“When sheep don’t grow to their potential or have weak immune systems, it can be a sign of insufficient selenium,” said Gerd Bobe, co-author of the study and an OSU professor. “Our research shows higher levels of selenium can result in healthier animals that grow bigger and that can improve returns at the marketplace for farmers and ranchers.”

A challenge is that the range between selenium deficiency and selenium toxicity can be narrow; current FDA regulations limit the amount of dietary selenium supplementation for animals grazing on selenium-scare soils to 0.7 mg per sheep per day or 3 mg per beef cattle per day.

In OSU’s experiments, pregnant ewes were given selenium doses up to five-times higher than the FDA’s allowed level – an amount of supplementation researchers determined to be not harmful to sheep. The element is carried into the bodies of offspring, helping young animals during development.

At the highest selenium doses, ewes gave birth to lambs that grew to be 4.3-pounds heavier than average after 60 days. Furthermore, survival was 15-percent higher in lambs receiving the highest amount of organic selenium supplementation. As farmers look to sell sheep at five to six months old, weight and health metrics are keys to profitability.

A new generation of OSU research is attempting to determine how much selenium and in what form is best for optimal growth and health of sheep and cattle.

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Make A Drop Spindle

If you would like to learn how to spin, but buying a wheel just isn’t in your budget. Then here’s an easy and economical way to make you own drop spindle.

Go to a craft shop that sells wooden products and buy a wooden car wheel about 2-3 inches in diameter, this will be the whorl part of the spindle. The wheel has already been drilled with a hole in the exact center which will keep the spindle from wobbling when it spins.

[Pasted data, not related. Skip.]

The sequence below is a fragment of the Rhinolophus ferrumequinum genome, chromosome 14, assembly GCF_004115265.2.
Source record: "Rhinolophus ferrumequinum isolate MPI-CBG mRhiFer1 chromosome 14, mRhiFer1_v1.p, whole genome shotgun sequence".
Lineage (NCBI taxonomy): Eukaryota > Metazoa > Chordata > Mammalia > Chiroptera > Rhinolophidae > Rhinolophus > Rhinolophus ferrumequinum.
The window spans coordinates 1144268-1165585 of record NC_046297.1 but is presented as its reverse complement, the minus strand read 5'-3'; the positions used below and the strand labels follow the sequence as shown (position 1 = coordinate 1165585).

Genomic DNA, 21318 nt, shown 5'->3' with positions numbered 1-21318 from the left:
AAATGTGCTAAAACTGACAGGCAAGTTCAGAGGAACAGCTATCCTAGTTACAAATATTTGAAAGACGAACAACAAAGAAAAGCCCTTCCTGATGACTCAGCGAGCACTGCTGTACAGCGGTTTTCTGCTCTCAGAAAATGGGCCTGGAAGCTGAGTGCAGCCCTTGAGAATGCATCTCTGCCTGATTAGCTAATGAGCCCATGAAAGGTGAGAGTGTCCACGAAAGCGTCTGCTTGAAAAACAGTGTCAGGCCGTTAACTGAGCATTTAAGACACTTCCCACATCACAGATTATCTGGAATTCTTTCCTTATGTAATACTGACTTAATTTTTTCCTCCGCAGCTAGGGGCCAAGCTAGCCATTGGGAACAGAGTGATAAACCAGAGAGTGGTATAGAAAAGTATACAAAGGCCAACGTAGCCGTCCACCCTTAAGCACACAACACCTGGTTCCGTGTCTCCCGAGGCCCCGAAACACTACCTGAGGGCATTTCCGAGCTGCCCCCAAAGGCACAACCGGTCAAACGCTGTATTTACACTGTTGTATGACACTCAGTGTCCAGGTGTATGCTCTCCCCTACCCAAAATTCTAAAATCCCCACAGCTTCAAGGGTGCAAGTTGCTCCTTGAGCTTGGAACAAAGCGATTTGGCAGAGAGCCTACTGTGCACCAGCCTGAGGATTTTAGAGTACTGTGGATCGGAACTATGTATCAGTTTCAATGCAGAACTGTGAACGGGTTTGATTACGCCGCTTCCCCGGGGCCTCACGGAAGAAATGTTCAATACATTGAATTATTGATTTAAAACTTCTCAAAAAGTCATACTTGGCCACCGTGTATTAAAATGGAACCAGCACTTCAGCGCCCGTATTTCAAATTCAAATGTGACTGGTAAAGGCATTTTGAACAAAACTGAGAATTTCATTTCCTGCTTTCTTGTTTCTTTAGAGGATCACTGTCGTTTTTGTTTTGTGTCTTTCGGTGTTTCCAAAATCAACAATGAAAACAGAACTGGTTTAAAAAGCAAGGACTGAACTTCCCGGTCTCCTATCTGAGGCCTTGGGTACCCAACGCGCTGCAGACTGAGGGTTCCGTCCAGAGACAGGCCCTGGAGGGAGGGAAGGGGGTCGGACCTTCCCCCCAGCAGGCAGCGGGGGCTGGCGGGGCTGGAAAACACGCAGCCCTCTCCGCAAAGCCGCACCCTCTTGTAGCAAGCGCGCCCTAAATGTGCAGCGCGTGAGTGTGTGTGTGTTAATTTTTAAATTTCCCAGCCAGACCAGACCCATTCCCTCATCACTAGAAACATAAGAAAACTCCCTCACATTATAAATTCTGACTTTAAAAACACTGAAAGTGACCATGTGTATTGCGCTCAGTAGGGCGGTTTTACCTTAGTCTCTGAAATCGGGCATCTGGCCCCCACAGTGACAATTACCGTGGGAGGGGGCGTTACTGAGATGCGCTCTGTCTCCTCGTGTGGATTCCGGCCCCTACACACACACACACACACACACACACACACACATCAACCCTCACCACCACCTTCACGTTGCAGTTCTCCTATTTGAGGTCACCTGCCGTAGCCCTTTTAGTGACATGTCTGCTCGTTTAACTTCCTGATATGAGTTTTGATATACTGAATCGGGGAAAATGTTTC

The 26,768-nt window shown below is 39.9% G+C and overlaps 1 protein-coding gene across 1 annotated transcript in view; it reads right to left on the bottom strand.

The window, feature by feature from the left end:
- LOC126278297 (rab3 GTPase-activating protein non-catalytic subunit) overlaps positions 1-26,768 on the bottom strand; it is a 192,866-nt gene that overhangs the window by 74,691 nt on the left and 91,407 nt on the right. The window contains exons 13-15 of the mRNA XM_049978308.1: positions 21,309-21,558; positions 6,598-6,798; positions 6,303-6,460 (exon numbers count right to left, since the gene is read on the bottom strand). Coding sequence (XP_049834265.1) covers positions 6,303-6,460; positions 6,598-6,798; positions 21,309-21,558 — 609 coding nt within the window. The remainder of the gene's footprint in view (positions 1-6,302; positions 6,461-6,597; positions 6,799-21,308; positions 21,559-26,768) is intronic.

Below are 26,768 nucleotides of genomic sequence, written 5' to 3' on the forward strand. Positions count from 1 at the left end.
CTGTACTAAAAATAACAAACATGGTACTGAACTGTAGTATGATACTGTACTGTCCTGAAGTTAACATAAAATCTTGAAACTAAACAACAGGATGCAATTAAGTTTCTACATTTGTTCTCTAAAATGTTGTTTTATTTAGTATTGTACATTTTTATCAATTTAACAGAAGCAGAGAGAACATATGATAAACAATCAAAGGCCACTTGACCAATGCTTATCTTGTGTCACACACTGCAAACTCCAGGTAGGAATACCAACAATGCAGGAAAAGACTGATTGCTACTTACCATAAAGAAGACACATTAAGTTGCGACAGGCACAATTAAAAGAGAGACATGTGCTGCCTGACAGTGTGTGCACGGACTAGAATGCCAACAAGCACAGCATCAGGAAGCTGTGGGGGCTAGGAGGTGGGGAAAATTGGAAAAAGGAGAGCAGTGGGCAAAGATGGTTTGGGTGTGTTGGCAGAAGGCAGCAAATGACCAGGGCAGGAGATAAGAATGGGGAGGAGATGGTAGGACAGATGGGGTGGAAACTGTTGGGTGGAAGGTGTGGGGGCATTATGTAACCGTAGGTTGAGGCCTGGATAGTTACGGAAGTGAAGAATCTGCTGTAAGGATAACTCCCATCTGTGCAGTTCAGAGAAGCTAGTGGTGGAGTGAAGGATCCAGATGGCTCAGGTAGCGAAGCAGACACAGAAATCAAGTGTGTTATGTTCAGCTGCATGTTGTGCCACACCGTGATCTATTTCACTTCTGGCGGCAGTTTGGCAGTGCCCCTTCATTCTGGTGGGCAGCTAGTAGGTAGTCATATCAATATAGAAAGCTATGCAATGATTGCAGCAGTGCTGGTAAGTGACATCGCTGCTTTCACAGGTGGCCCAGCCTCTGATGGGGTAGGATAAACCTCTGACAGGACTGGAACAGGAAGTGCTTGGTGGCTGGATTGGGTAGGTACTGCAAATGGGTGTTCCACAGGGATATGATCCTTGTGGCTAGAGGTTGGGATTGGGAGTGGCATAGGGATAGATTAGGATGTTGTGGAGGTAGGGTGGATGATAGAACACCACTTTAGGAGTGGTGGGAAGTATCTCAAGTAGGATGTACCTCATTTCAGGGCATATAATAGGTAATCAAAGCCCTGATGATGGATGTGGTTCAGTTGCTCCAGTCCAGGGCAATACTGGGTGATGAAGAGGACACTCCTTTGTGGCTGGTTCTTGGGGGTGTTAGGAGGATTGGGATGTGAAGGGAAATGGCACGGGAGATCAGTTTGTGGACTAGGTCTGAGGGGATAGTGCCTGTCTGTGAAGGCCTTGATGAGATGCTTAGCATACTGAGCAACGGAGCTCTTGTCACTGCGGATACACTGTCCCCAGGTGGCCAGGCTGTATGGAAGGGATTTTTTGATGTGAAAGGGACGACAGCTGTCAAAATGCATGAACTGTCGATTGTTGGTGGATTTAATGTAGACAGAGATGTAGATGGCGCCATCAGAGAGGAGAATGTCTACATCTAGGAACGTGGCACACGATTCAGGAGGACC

Next you need to find a dowel rod that will fit snugly in the center hole of the wheel. This will be the shaft of your spindle. The dowel rods are 3 feet long when you purchase them. I cut my shaft at 9 or 12 inches, so 3 or 4 spindles can be made with one dowel rod.

After you have the dowel rod cut, push it into the center hole of your whorl (wheel) allowing about 1 to 1 1/2 inch to stick out the bottom. This is know as a low-whorl or bottom-whorl spindle.

Now, drill a small hole in the center of the shaft, in the end at the top. I use a 5/64″ drill bit. Purchase a 1/4″ cup hook and screw it into the top of the shaft. This acts as a “catch” for your yarn so that it doesn’t slip off the end while you are spinning. I usually sharpen the bottom end of the shaft to a dull point with a pencil sharpener so I can spin the spindle on a table top or in a small bowl like a top, if I want it supported.

You are now ready to add your “leader” yarn, to start your fiber on the spindle. You can use some home spun or store bought yarn around 12 to 14 inches in length. Tie this tightly to the shaft right above the whorl.

Next take the leader yarn over the side of the whorl, looped over the bottom inch that is sticking out, (this helps stabilize the yarn and balances the spin of the whorl) then back up over the side of the whorl and loop it onto the hook. Leave a couple of inches of yarn to start your fiber on.

Now you have an inexpensive tool to start learning to spin. Once you have mastered spinning on the spindle, learning to spin on the wheel will become much easier.

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Feedstuffs Slide Show

Ever wander what type of hay to feed and what other feedstuffs you can use to supplement the forage you have?

This Slide Show by Jeff Semler of University of Maryland small ruminant program gives a general over view of commonly available feedstuffs for your sheep, goats and cattle. Click on the Link below to access the slide presentation.


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Prolapse in the EWE

Genetics appears sometimes involved as some breeds can be more susceptible, and also some individual breeding lines can seem at particular risk.

by Suzanna Bell, Veterinary Investigation Officer, AHVLA Aberystwyth

Vaginal prolapses can occur in ewes up to 55 days before lambing, but more commonly in the last four weeks of pregnancy, or shortly after lambing. An incidence of one per cent in flocks is common with some flocks experiencing rates of more than two per cent.

Vaginal prolapses increase the risk of ewe death but can also result in abortion/stillbirths, difficulty with lambing (dystocia) and new-born lamb deaths. The timing of cases seems to coincide with the relaxation and softening of the soft tissues and bones of the birth canal, initiated by hormone changes during late pregnancy.

Genetics appears sometimes involved as some breeds can be more susceptible, and also some individual breeding lines can seem at particular risk.